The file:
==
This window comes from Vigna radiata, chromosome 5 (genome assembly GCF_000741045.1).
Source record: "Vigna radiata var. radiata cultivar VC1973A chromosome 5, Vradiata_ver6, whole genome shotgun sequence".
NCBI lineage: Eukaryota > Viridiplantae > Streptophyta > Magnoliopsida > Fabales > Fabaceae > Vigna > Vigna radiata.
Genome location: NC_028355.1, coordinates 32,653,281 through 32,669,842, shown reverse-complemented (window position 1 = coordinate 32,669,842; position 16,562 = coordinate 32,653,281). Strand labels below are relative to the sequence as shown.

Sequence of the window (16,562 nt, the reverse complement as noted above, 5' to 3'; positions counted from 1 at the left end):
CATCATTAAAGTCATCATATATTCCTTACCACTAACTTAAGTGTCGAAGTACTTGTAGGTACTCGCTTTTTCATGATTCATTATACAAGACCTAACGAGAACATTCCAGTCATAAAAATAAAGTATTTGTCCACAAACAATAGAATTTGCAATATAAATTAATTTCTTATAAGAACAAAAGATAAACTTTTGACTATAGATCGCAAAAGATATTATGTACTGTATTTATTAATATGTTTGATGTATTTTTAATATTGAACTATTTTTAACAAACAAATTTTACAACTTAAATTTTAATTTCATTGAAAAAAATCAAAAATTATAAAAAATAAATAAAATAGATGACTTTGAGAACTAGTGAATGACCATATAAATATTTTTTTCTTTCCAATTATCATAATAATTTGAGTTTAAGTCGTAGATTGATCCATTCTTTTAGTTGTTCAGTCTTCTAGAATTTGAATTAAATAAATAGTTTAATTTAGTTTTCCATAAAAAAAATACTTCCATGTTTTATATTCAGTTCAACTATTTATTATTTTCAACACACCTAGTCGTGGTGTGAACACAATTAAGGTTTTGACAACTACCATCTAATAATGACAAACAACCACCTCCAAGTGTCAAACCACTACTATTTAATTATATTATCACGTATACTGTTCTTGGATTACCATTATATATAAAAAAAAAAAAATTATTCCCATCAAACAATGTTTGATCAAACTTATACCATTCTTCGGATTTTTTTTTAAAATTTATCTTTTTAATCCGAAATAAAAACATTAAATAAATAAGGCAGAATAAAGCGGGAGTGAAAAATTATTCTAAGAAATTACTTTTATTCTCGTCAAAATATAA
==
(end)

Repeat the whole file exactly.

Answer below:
This window comes from Vigna radiata, chromosome 5 (genome assembly GCF_000741045.1).
Source record: "Vigna radiata var. radiata cultivar VC1973A chromosome 5, Vradiata_ver6, whole genome shotgun sequence".
NCBI lineage: Eukaryota > Viridiplantae > Streptophyta > Magnoliopsida > Fabales > Fabaceae > Vigna > Vigna radiata.
Genome location: NC_028355.1, coordinates 32,653,281 through 32,669,842, shown reverse-complemented (window position 1 = coordinate 32,669,842; position 16,562 = coordinate 32,653,281). Strand labels below are relative to the sequence as shown.

Sequence of the window (16,562 nt, the reverse complement as noted above, 5' to 3'; positions counted from 1 at the left end):
CATCATTAAAGTCATCATATATTCCTTACCACTAACTTAAGTGTCGAAGTACTTGTAGGTACTCGCTTTTTCATGATTCATTATACAAGACCTAACGAGAACATTCCAGTCATAAAAATAAAGTATTTGTCCACAAACAATAGAATTTGCAATATAAATTAATTTCTTATAAGAACAAAAGATAAACTTTTGACTATAGATCGCAAAAGATATTATGTACTGTATTTATTAATATGTTTGATGTATTTTTAATATTGAACTATTTTTAACAAACAAATTTTACAACTTAAATTTTAATTTCATTGAAAAAAATCAAAAATTATAAAAAATAAATAAAATAGATGACTTTGAGAACTAGTGAATGACCATATAAATATTTTTTTCTTTCCAATTATCATAATAATTTGAGTTTAAGTCGTAGATTGATCCATTCTTTTAGTTGTTCAGTCTTCTAGAATTTGAATTAAATAAATAGTTTAATTTAGTTTTCCATAAAAAAAATACTTCCATGTTTTATATTCAGTTCAACTATTTATTATTTTCAACACACCTAGTCGTGGTGTGAACACAATTAAGGTTTTGACAACTACCATCTAATAATGACAAACAACCACCTCCAAGTGTCAAACCACTACTATTTAATTATATTATCACGTATACTGTTCTTGGATTACCATTATATATAAAAAAAAAAAAATTATTCCCATCAAACAATGTTTGATCAAACTTATACCATTCTTCGGATTTTTTTTTAAAATTTATCTTTTTAATCCGAAATAAAAACATTAAATAAATAAGGCAGAATAAAGCGGGAGTGAAAAATTATTCTAAGAAATTACTTTTATTCTCGTCAAAATATAA